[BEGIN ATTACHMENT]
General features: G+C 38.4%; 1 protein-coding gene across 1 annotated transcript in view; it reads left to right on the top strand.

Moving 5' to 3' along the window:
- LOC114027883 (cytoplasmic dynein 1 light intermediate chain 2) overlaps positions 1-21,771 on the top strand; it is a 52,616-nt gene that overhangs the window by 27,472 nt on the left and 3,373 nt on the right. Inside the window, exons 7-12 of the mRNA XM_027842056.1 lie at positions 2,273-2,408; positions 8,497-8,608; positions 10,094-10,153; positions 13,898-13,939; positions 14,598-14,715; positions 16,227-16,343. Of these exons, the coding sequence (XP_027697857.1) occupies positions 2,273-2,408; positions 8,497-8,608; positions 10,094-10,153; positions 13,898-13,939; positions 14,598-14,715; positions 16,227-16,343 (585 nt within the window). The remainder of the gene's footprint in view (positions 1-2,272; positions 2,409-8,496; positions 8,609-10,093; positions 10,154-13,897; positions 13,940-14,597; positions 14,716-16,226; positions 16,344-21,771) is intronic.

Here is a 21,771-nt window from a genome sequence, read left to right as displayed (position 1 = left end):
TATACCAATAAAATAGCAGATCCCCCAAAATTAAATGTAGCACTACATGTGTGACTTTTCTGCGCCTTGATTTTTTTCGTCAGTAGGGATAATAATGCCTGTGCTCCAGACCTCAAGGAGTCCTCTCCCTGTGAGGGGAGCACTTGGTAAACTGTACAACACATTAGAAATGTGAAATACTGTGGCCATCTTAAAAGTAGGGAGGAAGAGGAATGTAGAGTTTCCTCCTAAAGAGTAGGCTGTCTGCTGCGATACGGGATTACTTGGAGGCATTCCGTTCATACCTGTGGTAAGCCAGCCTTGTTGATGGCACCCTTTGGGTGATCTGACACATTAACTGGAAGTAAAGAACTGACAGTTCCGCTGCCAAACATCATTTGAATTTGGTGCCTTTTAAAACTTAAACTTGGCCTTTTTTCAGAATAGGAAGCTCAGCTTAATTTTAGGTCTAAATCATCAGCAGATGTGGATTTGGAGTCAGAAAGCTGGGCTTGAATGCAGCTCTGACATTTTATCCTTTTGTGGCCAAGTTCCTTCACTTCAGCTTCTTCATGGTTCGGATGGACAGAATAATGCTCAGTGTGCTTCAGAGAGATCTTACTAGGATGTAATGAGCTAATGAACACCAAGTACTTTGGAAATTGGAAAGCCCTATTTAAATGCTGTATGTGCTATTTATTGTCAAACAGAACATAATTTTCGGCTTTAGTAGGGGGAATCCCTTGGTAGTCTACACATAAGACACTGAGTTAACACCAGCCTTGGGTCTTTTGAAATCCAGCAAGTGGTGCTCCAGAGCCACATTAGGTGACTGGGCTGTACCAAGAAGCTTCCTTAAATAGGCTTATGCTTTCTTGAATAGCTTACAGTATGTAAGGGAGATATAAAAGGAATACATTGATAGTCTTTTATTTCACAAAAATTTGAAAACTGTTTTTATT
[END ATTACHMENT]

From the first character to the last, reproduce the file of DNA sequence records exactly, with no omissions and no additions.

General features: G+C 38.4%; 1 protein-coding gene across 1 annotated transcript in view; it reads left to right on the top strand.

Moving 5' to 3' along the window:
- LOC114027883 (cytoplasmic dynein 1 light intermediate chain 2) overlaps positions 1-21,771 on the top strand; it is a 52,616-nt gene that overhangs the window by 27,472 nt on the left and 3,373 nt on the right. Inside the window, exons 7-12 of the mRNA XM_027842056.1 lie at positions 2,273-2,408; positions 8,497-8,608; positions 10,094-10,153; positions 13,898-13,939; positions 14,598-14,715; positions 16,227-16,343. Of these exons, the coding sequence (XP_027697857.1) occupies positions 2,273-2,408; positions 8,497-8,608; positions 10,094-10,153; positions 13,898-13,939; positions 14,598-14,715; positions 16,227-16,343 (585 nt within the window). The remainder of the gene's footprint in view (positions 1-2,272; positions 2,409-8,496; positions 8,609-10,093; positions 10,154-13,897; positions 13,940-14,597; positions 14,716-16,226; positions 16,344-21,771) is intronic.

Here is a 21,771-nt window from a genome sequence, read left to right as displayed (position 1 = left end):
TATACCAATAAAATAGCAGATCCCCCAAAATTAAATGTAGCACTACATGTGTGACTTTTCTGCGCCTTGATTTTTTTCGTCAGTAGGGATAATAATGCCTGTGCTCCAGACCTCAAGGAGTCCTCTCCCTGTGAGGGGAGCACTTGGTAAACTGTACAACACATTAGAAATGTGAAATACTGTGGCCATCTTAAAAGTAGGGAGGAAGAGGAATGTAGAGTTTCCTCCTAAAGAGTAGGCTGTCTGCTGCGATACGGGATTACTTGGAGGCATTCCGTTCATACCTGTGGTAAGCCAGCCTTGTTGATGGCACCCTTTGGGTGATCTGACACATTAACTGGAAGTAAAGAACTGACAGTTCCGCTGCCAAACATCATTTGAATTTGGTGCCTTTTAAAACTTAAACTTGGCCTTTTTTCAGAATAGGAAGCTCAGCTTAATTTTAGGTCTAAATCATCAGCAGATGTGGATTTGGAGTCAGAAAGCTGGGCTTGAATGCAGCTCTGACATTTTATCCTTTTGTGGCCAAGTTCCTTCACTTCAGCTTCTTCATGGTTCGGATGGACAGAATAATGCTCAGTGTGCTTCAGAGAGATCTTACTAGGATGTAATGAGCTAATGAACACCAAGTACTTTGGAAATTGGAAAGCCCTATTTAAATGCTGTATGTGCTATTTATTGTCAAACAGAACATAATTTTCGGCTTTAGTAGGGGGAATCCCTTGGTAGTCTACACATAAGACACTGAGTTAACACCAGCCTTGGGTCTTTTGAAATCCAGCAAGTGGTGCTCCAGAGCCACATTAGGTGACTGGGCTGTACCAAGAAGCTTCCTTAAATAGGCTTATGCTTTCTTGAATAGCTTACAGTATGTAAGGGAGATATAAAAGGAATACATTGATAGTCTTTTATTTCACAAAAATTTGAAAACTGTTTTTATT